Yomari Punhi: A Fusion of Tradition, Harvest, and Culinary Artistry in Nepal
This December 26, the Newar community comes together to celebrate Yomari Punhi, a festival that harmonizes tradition, harvest festivities, and the art of culinary delight. Also known as Dhanya Purnima, this occasion not only marks the culmination of the rice harvesting season but also celebrates togetherness in the community.
Families unite on this auspicious day to offer rice to Annapurna, the goddess of grains, and to craft the Yomari. This steamed rice flour dumpling takes on various forms, filled with either chaku (jaggery taffy) and sesame seeds or khuwa (evaporated milk solids) and shredded coconut.
The Newari community lights up in joy and mutual coordination as children visit houses in their community, singing songs for the gods and getting Yomari treats. One of the songs goes like this:
“Tya chin Tya: wakachin tya; Latapata Kulincha Jucha tya:
(May the rich and poor be blessed;
May the dull and clever be blessed.)
Yomari chwamu; uki dune haku;
Byu sa maaku, mabyu sa fakku:
(Sharp yomari, filled with black goodness;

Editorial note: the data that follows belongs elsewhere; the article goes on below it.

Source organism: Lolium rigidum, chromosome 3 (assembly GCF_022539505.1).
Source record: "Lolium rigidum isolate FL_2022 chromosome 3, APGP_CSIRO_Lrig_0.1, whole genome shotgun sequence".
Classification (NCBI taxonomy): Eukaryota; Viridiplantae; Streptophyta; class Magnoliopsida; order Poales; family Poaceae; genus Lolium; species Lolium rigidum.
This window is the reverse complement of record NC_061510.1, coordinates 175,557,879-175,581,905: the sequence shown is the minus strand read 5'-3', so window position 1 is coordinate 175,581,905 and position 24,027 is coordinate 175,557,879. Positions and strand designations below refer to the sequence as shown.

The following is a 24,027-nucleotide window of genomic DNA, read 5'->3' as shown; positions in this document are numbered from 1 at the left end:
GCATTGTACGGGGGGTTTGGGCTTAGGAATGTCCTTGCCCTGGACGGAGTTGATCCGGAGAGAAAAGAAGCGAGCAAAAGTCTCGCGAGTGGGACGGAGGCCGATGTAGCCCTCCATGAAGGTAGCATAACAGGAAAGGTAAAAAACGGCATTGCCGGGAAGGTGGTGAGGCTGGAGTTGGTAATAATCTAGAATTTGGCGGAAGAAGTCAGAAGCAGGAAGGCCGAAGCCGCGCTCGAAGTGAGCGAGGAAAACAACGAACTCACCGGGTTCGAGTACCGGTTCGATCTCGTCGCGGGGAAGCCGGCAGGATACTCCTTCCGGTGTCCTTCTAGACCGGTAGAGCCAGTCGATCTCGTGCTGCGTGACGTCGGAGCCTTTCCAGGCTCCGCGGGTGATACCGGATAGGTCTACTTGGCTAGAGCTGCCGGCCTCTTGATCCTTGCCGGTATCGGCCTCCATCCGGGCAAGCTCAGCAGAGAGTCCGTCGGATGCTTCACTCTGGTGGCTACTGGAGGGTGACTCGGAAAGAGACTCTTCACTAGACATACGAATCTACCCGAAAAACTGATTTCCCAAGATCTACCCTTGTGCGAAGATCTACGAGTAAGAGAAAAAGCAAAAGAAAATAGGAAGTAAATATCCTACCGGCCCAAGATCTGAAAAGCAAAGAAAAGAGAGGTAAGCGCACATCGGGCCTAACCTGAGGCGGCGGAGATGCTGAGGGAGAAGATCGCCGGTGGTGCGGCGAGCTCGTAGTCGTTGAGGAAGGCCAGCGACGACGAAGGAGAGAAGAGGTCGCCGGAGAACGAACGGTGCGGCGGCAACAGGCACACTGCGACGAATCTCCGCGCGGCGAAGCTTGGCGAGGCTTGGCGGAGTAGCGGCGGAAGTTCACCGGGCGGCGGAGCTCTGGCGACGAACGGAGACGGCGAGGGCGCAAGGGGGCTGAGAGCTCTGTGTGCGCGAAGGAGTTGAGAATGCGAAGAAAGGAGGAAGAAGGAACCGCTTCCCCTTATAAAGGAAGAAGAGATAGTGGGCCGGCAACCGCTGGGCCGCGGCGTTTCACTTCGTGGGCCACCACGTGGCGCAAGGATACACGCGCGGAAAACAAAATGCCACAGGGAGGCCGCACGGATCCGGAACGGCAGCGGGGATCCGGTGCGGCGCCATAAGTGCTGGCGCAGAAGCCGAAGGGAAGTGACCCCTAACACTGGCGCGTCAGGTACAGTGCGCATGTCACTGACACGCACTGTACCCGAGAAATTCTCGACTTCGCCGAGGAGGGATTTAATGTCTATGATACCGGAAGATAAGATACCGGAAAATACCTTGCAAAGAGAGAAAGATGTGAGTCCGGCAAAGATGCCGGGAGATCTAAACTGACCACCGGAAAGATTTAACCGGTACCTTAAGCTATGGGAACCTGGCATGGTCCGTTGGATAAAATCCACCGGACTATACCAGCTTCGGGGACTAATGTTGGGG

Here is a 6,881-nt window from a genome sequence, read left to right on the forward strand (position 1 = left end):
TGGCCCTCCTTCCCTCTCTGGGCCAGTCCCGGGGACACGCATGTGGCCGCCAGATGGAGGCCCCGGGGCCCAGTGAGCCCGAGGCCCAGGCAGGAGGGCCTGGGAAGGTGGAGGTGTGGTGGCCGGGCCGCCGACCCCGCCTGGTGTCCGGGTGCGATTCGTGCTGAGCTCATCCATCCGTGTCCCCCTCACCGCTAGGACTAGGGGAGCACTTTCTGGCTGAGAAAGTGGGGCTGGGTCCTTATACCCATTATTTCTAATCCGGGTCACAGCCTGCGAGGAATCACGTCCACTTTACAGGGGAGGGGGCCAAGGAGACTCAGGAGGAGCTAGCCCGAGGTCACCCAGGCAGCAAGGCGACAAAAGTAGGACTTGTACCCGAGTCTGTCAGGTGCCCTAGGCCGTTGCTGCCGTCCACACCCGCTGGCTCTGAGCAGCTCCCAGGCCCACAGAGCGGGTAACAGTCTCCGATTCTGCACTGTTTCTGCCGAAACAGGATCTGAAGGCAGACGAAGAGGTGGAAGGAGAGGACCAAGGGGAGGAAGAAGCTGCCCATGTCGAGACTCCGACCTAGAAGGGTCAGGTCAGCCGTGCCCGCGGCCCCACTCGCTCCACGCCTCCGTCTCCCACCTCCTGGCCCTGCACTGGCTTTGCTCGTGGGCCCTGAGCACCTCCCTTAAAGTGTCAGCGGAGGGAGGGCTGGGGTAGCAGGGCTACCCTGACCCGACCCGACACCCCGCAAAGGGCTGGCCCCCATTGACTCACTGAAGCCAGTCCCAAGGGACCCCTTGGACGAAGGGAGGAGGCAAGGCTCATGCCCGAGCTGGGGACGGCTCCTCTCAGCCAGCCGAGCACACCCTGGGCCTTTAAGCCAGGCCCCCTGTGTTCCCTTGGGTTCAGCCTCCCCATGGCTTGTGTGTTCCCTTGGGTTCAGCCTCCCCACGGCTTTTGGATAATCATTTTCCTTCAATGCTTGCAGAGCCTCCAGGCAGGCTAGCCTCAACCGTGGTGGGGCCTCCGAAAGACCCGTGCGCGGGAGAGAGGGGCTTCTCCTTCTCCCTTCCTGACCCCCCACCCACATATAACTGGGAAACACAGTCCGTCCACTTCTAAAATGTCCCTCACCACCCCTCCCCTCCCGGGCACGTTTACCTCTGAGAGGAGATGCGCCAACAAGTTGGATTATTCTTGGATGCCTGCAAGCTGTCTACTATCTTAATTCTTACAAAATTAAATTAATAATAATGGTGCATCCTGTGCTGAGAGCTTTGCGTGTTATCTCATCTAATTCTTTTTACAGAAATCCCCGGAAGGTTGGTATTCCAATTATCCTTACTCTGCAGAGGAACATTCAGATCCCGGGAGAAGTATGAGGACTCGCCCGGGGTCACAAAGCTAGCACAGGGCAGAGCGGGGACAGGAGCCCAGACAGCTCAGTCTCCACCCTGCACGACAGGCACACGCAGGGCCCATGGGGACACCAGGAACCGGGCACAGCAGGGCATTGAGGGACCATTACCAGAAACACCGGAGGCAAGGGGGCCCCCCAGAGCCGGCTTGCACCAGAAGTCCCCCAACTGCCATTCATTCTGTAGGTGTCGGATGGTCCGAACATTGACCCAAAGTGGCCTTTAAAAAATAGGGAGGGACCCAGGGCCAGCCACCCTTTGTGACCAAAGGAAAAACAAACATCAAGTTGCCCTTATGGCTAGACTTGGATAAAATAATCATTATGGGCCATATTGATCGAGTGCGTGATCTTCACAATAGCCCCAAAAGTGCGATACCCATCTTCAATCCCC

It's tasty if you give it; If you don’t, it’s not.)
Byusa lyasse; Mabyusaa Buri Kuti:
(You're beautiful if you give it;
You’re ugly if you don't.)"
The festival's essence lies in celebrating the harvest and expressing gratitude for the abundance of crops. Families shape Yomaris as a symbol of devotion to the gods. The shapes vary, from representations of deities like Laxmi, Ganesh, Kuber, and Saraswati to intricate fish or shrine-like structures.
Yomari's origin is veiled in legends, with one narrative tracing its roots to a generous couple in Panchal (modern-day Panauti), who shared this unique confection with their neighbors. The villagers, enamored by the treat, named it Yomari, combining the Newa words 'ya' for 'to like' and 'mari' for 'roti or flatbread.' Historical narratives suggest Yomari-making dates back to the 6th century, during the reign of Amshuverma in Kathmandu Valley.
Yomari's unique shape and filling set it apart in the rich Newa culture. The teardrop-shaped delicacy, resembling a fish or shrine, is also linked to the fruit jambhara. This fruit, worshipped during Mha puja, carries cultural and religious significance, representing longevity, wealth, prosperity, and fertility.
The festival extends beyond Yomari crafting. Families prepare Mayo and Bayo Yomari, symbolizing male and female sexual organs, highlighting the symbolic representation of two sexes. 'Yomari phonegu' practices, where young ones go door to door seeking Yomari, are considered a form of romantic rendezvous.
Chaku, the accompanying jaggery taffy, is more than a sweetener; it is the soul of Newa culture. Eaten on the first day of the month Magh, marking the end of extreme winter, Chaku provides energy and warmth during the peak of winter. The process of making chaku involves boiling sugarcane jaggery until caramelized, then painstakingly pulling and stretching it to achieve a smooth, glossy texture.